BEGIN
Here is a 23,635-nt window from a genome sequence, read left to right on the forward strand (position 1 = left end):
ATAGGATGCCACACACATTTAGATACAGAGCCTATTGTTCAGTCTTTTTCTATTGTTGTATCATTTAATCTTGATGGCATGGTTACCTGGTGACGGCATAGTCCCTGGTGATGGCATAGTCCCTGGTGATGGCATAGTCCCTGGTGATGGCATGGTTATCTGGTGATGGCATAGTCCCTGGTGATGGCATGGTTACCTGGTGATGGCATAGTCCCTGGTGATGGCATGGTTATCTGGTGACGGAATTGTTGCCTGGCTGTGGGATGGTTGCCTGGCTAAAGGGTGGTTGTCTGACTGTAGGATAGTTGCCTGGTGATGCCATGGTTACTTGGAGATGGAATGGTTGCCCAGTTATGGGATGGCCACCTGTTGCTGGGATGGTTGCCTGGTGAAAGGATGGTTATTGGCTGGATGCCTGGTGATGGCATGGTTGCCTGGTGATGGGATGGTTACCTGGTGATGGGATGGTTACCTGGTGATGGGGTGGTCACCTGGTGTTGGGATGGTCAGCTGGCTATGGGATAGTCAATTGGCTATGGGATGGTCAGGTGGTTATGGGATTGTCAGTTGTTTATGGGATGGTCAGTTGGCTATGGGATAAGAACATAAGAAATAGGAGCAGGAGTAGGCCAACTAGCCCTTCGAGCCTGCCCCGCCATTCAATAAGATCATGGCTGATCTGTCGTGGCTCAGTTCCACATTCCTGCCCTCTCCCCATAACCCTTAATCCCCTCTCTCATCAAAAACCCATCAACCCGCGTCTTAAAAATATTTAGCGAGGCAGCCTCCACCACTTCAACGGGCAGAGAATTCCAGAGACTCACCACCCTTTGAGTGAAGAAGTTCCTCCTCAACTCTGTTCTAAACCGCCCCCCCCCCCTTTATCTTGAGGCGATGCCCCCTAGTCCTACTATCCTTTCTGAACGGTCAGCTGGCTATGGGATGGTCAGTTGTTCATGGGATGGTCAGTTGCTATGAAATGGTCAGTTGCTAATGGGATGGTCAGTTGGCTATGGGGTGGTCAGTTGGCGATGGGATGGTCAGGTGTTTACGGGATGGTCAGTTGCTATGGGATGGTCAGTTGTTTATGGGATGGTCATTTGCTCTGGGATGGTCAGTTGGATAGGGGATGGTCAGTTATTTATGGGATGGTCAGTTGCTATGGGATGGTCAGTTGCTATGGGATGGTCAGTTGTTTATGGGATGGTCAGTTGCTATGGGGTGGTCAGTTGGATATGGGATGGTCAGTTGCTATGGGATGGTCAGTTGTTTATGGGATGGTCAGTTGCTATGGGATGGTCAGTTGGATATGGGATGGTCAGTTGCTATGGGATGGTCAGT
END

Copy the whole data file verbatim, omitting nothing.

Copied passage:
Here is a 23,635-nt window from a genome sequence, read left to right on the forward strand (position 1 = left end):
ATAGGATGCCACACACATTTAGATACAGAGCCTATTGTTCAGTCTTTTTCTATTGTTGTATCATTTAATCTTGATGGCATGGTTACCTGGTGACGGCATAGTCCCTGGTGATGGCATAGTCCCTGGTGATGGCATAGTCCCTGGTGATGGCATGGTTATCTGGTGATGGCATAGTCCCTGGTGATGGCATGGTTACCTGGTGATGGCATAGTCCCTGGTGATGGCATGGTTATCTGGTGACGGAATTGTTGCCTGGCTGTGGGATGGTTGCCTGGCTAAAGGGTGGTTGTCTGACTGTAGGATAGTTGCCTGGTGATGCCATGGTTACTTGGAGATGGAATGGTTGCCCAGTTATGGGATGGCCACCTGTTGCTGGGATGGTTGCCTGGTGAAAGGATGGTTATTGGCTGGATGCCTGGTGATGGCATGGTTGCCTGGTGATGGGATGGTTACCTGGTGATGGGATGGTTACCTGGTGATGGGGTGGTCACCTGGTGTTGGGATGGTCAGCTGGCTATGGGATAGTCAATTGGCTATGGGATGGTCAGGTGGTTATGGGATTGTCAGTTGTTTATGGGATGGTCAGTTGGCTATGGGATAAGAACATAAGAAATAGGAGCAGGAGTAGGCCAACTAGCCCTTCGAGCCTGCCCCGCCATTCAATAAGATCATGGCTGATCTGTCGTGGCTCAGTTCCACATTCCTGCCCTCTCCCCATAACCCTTAATCCCCTCTCTCATCAAAAACCCATCAACCCGCGTCTTAAAAATATTTAGCGAGGCAGCCTCCACCACTTCAACGGGCAGAGAATTCCAGAGACTCACCACCCTTTGAGTGAAGAAGTTCCTCCTCAACTCTGTTCTAAACCGCCCCCCCCCCCTTTATCTTGAGGCGATGCCCCCTAGTCCTACTATCCTTTCTGAACGGTCAGCTGGCTATGGGATGGTCAGTTGTTCATGGGATGGTCAGTTGCTATGAAATGGTCAGTTGCTAATGGGATGGTCAGTTGGCTATGGGGTGGTCAGTTGGCGATGGGATGGTCAGGTGTTTACGGGATGGTCAGTTGCTATGGGATGGTCAGTTGTTTATGGGATGGTCATTTGCTCTGGGATGGTCAGTTGGATAGGGGATGGTCAGTTATTTATGGGATGGTCAGTTGCTATGGGATGGTCAGTTGCTATGGGATGGTCAGTTGTTTATGGGATGGTCAGTTGCTATGGGGTGGTCAGTTGGATATGGGATGGTCAGTTGCTATGGGATGGTCAGTTGTTTATGGGATGGTCAGTTGCTATGGGATGGTCAGTTGGATATGGGATGGTCAGTTGCTATGGGATGGTCAGT